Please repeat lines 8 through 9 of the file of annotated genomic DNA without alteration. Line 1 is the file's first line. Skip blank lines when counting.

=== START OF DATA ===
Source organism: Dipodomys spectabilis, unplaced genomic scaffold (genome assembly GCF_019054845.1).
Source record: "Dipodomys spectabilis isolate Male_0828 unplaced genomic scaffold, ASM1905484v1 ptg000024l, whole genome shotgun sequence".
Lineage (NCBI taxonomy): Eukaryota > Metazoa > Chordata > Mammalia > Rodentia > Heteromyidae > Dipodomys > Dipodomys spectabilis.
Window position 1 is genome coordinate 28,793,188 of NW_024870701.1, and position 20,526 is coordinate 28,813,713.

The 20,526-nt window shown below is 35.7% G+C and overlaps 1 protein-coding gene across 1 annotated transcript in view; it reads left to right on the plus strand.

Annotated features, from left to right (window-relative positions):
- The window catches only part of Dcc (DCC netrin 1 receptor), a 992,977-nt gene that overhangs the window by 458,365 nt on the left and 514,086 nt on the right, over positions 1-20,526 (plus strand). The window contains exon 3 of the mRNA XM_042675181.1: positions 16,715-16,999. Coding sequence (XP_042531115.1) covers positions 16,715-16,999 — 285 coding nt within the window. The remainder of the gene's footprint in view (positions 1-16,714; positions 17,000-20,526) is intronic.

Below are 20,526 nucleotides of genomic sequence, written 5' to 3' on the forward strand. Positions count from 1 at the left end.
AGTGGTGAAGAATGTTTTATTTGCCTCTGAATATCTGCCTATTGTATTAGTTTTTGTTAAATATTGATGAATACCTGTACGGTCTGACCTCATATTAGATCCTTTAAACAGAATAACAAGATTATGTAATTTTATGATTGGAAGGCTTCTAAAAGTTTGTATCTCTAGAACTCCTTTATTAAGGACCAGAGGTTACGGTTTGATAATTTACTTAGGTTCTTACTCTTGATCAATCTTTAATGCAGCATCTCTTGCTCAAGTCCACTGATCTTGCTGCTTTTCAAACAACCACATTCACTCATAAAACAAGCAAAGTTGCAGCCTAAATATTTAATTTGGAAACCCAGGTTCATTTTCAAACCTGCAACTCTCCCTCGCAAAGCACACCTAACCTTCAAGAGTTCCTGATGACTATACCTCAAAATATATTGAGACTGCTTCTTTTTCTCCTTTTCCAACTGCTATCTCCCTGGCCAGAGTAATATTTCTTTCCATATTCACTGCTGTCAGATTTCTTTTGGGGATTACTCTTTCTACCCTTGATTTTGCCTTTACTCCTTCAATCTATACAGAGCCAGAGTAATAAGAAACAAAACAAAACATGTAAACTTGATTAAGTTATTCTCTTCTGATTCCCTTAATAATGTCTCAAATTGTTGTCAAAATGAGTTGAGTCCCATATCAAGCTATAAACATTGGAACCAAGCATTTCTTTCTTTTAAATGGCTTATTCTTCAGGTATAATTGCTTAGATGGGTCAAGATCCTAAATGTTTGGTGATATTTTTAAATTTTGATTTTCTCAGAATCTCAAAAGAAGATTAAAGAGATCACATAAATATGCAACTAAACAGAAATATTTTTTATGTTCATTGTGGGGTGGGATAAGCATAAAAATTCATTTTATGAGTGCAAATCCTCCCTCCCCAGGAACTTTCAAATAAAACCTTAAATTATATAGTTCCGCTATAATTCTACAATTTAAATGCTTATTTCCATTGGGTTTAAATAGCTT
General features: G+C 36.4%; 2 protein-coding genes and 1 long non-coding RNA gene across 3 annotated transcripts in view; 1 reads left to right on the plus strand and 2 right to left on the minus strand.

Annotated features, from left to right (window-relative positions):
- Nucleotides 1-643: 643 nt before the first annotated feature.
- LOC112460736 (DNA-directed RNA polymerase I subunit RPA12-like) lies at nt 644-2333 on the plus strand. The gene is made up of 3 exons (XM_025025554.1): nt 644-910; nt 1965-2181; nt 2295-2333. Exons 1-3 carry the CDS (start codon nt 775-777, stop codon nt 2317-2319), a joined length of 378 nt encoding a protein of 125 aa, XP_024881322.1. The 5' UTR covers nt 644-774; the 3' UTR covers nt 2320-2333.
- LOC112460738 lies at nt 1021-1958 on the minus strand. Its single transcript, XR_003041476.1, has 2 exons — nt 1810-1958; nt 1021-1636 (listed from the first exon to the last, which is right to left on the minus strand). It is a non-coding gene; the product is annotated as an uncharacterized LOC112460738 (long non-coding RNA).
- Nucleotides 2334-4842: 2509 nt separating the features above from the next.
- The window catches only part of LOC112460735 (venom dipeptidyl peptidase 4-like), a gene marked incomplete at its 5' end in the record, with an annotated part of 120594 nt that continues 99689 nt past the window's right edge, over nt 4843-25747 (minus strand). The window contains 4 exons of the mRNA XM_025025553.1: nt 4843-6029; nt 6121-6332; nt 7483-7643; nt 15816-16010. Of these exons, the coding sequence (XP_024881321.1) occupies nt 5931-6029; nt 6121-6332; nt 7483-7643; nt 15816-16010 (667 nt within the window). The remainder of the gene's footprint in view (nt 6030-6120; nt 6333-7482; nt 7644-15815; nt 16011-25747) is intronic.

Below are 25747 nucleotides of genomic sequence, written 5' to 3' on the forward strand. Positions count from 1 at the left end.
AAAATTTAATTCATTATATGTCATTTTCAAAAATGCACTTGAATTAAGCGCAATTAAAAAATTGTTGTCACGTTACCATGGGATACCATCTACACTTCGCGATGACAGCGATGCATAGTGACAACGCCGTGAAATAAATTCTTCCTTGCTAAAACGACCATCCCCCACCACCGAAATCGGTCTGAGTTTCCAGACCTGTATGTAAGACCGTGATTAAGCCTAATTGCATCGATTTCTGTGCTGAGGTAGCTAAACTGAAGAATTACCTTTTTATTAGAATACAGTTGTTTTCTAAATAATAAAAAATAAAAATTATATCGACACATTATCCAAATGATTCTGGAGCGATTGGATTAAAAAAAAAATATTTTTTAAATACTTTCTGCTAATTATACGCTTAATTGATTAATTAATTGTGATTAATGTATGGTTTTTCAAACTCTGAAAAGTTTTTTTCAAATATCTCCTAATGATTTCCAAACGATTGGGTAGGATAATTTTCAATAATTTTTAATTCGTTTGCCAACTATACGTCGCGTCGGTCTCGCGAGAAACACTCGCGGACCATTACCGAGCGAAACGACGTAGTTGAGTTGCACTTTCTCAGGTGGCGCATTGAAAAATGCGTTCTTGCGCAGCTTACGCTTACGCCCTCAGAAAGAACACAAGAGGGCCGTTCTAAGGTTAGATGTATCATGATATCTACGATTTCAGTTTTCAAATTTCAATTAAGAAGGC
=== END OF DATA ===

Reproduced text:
Below are 20,526 nucleotides of genomic sequence, written 5' to 3' on the forward strand. Positions count from 1 at the left end.
AGTGGTGAAGAATGTTTTATTTGCCTCTGAATATCTGCCTATTGTATTAGTTTTTGTTAAATATTGATGAATACCTGTACGGTCTGACCTCATATTAGATCCTTTAAACAGAATAACAAGATTATGTAATTTTATGATTGGAAGGCTTCTAAAAGTTTGTATCTCTAGAACTCCTTTATTAAGGACCAGAGGTTACGGTTTGATAATTTACTTAGGTTCTTACTCTTGATCAATCTTTAATGCAGCATCTCTTGCTCAAGTCCACTGATCTTGCTGCTTTTCAAACAACCACATTCACTCATAAAACAAGCAAAGTTGCAGCCTAAATATTTAATTTGGAAACCCAGGTTCATTTTCAAACCTGCAACTCTCCCTCGCAAAGCACACCTAACCTTCAAGAGTTCCTGATGACTATACCTCAAAATATATTGAGACTGCTTCTTTTTCTCCTTTTCCAACTGCTATCTCCCTGGCCAGAGTAATATTTCTTTCCATATTCACTGCTGTCAGATTTCTTTTGGGGATTACTCTTTCTACCCTTGATTTTGCCTTTACTCCTTCAATCTATACAGAGCCAGAGTAATAAGAAACAAAACAAAACATGTAAACTTGATTAAGTTATTCTCTTCTGATTCCCTTAATAATGTCTCAAATTGTTGTCAAAATGAGTTGAGTCCCATATCAAGCTATAAACATTGGAACCAAGCATTTCTTTCTTTTAAATGGCTTATTCTTCAGGTATAATTGCTTAGATGGGTCAAGATCCTAAATGTTTGGTGATATTTTTAAATTTTGATTTTCTCAGAATCTCAAAAGAAGATTAAAGAGATCACATAAATATGCAACTAAACAGAAATATTTTTTATGTTCATTGTGGGGTGGGATAAGCATAAAAATTCATTTTATGAGTGCAAATCCTCCCTCCCCAGGAACTTTCAAATAAAACCTTAAATTATATAGTTCCGCTATAATTCTACAATTTAAATGCTTATTTCCATTGGGTTTAAATAGCTT